Tuesday, September 2, 2008

Three Things I Want in a Church

This comes from "Monday Morning in North Georgia" which is sent to United Methodist clergy each week. It's usually an encouragement, idea, or upcoming event from our bishop or from the conference office. This week offers an excerpt from a brochure by Dr. James W. Moore for United Methodist Communications. It matches me pretty well, and I wonder what you think.

Three Things I Want in a Church

Number One - I want a church that touches my heart and stretches my mind.
I want a church that brings together the head and the heart. There are some churches that emphasize the heart to the neglect of the head, while others emphasize the head to the neglect of the heart. We believe that God is powerfully at work right here and right now through His amazing grace, touching lives, inspiring people, causing our hearts (like Wesley’s) to be “strangely warmed.” But I am also pleased that we have a faith of the head. That’s why we spend so much time on and give so much effort and energy to Christian education. We believe that a call to discipleship is a call to learn. We believe that theology is simply loving God with our minds. There are no shortcuts to knowledge or skill. It just takes a lot of dedication and hard work, a lot of commitment and discipline and prayer and study. The same thing is true with faith, with theology. You have to stretch your mind. I want a church that touches my heart and stretches my mind.

Number Two – I want a church that accepts me as I am and yet challenges me to be better. It’s easy to become discouraged. We face many pressures, stresses, deadlines, burdens, problems, and disappointments. Life can be complicated and demanding. The truth is that we all need encouragement. The good news of our Christian faith is that our Lord is a god of acceptance and encouragement. When the world threatens to rip our hearts out, God is there to encourage us, to put the heart back into us, to relight the spark, to give us new life. The director of an orphanage saw a little orphan girl climbing a tree beside the wall. One of the limbs extended over the wall and the little girl shinnied out on the limb and placed a note on the tree limb. She obviously wanted someone to find the note. Becoming curious, the orphanage director went out and pulled the note down. Here is what it said: “To whoever finds this, I love you.” That’s what I want our church to say to people. To whoever finds this, you are accepted here, and you are loved here, and we want you to help us be the instrument of God’s love to other people.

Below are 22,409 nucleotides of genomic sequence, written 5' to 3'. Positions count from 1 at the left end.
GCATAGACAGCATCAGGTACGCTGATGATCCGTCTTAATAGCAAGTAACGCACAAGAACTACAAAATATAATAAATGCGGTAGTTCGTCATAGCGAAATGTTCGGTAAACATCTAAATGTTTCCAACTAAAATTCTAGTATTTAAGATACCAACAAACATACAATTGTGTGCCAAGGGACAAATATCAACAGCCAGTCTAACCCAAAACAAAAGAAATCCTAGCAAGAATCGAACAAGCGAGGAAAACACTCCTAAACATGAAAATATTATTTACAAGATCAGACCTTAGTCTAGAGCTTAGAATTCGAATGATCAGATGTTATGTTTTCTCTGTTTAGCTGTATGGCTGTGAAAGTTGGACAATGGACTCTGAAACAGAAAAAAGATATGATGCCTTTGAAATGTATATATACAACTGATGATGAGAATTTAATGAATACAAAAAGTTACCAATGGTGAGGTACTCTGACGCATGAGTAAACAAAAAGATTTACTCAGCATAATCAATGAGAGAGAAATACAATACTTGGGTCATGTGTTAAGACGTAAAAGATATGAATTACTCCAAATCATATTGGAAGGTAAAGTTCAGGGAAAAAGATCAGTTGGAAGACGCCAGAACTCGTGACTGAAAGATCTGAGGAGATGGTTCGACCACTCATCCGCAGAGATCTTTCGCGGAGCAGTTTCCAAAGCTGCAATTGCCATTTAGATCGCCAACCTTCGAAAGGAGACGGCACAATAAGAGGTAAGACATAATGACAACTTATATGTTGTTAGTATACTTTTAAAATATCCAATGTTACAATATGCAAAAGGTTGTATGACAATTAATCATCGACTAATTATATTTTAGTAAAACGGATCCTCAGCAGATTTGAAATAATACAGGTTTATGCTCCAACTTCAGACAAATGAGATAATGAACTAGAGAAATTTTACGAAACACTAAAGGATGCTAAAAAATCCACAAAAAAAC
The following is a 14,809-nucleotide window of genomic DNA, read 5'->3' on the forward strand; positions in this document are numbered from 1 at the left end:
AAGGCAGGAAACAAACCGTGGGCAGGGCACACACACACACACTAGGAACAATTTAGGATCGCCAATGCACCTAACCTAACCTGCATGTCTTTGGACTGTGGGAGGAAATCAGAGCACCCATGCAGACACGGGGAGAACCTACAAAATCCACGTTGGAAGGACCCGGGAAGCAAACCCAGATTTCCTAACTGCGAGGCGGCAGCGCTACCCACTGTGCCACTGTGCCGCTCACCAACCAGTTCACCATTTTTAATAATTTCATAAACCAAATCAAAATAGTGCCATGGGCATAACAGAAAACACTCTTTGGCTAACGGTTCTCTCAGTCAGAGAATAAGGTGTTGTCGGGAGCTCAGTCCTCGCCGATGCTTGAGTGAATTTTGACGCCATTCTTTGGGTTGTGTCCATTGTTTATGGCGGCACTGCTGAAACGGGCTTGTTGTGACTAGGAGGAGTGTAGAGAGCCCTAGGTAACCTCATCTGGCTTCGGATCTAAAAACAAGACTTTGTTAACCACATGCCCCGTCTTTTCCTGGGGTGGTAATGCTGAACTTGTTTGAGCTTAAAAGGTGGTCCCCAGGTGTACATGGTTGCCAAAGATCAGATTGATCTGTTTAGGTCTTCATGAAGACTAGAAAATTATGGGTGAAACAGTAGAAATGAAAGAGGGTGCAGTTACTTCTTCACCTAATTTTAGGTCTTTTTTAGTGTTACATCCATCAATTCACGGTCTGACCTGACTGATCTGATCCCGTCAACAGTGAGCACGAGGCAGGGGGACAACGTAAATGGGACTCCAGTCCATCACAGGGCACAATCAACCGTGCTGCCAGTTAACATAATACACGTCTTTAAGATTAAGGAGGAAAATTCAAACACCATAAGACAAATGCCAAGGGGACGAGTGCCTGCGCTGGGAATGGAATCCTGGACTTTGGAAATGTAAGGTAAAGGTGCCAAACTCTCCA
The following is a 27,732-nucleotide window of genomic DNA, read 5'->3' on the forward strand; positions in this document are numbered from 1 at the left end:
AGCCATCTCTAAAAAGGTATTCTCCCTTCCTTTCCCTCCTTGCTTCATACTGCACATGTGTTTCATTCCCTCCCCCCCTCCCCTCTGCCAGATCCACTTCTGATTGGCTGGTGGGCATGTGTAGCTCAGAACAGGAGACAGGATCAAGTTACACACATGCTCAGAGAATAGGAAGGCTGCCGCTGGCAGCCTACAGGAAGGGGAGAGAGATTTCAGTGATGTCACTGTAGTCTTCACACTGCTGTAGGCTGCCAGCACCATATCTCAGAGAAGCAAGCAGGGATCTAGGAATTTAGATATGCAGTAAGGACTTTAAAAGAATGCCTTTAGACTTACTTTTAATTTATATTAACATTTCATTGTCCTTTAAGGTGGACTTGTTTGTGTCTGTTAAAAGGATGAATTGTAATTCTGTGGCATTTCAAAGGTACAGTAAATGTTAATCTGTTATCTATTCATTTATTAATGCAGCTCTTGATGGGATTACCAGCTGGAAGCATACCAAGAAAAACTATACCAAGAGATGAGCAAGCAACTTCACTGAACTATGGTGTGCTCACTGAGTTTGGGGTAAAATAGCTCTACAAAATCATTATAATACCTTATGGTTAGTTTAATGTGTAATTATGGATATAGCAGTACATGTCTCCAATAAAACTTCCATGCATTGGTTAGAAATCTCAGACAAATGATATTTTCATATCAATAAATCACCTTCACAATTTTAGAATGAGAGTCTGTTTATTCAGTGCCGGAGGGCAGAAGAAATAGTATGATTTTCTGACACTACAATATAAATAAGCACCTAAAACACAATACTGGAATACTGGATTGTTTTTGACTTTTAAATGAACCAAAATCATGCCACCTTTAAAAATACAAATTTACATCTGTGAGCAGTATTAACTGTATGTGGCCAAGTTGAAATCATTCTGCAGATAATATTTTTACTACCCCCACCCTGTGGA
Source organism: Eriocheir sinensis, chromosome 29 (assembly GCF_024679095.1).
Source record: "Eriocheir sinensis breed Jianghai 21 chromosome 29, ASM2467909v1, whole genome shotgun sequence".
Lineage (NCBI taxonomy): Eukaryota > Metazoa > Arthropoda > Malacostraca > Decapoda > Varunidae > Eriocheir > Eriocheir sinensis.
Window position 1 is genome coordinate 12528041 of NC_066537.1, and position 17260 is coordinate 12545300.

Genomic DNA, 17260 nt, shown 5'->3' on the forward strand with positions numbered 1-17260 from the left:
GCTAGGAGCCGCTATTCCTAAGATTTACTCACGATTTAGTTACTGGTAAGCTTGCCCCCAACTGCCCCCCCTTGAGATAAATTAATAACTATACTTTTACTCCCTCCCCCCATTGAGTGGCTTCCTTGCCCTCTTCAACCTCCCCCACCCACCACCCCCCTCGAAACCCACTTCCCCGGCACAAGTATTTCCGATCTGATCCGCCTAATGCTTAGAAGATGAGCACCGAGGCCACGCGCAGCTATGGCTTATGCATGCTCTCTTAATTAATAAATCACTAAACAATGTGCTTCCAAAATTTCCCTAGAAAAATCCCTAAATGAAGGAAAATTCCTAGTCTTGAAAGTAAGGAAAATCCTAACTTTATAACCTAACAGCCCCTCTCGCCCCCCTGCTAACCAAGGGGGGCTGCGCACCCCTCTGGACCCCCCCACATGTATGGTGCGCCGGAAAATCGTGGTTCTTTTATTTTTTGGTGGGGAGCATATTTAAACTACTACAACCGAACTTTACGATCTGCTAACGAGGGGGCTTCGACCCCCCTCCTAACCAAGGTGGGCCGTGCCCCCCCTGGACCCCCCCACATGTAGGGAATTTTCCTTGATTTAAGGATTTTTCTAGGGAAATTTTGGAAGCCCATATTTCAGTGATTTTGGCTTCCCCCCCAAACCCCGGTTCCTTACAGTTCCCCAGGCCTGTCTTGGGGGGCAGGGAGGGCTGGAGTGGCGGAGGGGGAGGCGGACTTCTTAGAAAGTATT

Number Three – I want a church that gathers to worship and then scatters to serve. We see this so powerfully expressed in the transfiguration story in the gospels. Jesus took his closest followers up on a mountain; there some strange and wonderful spiritual experiences happened that words could never describe. Simon Peter was so impressed by it all that in effect he said to Jesus, “Let’s stay here in the glow of this forever.” Meanwhile, the other disciples were down in the valley trying to heal an epileptic boy, but they couldn’t do it. They had no power because they hadn’t been up on the mountain. Jesus put the pietists and the social activists together. He went upon the mountain to worship, and then, empowered by that experience, he came down into the valley to serve, to help, and to heal. That’s the kind of church I want – a church that gathers us together in the spirit of Christ to worship, and then, empowered by that inspiration, we depart to be the church in the world.

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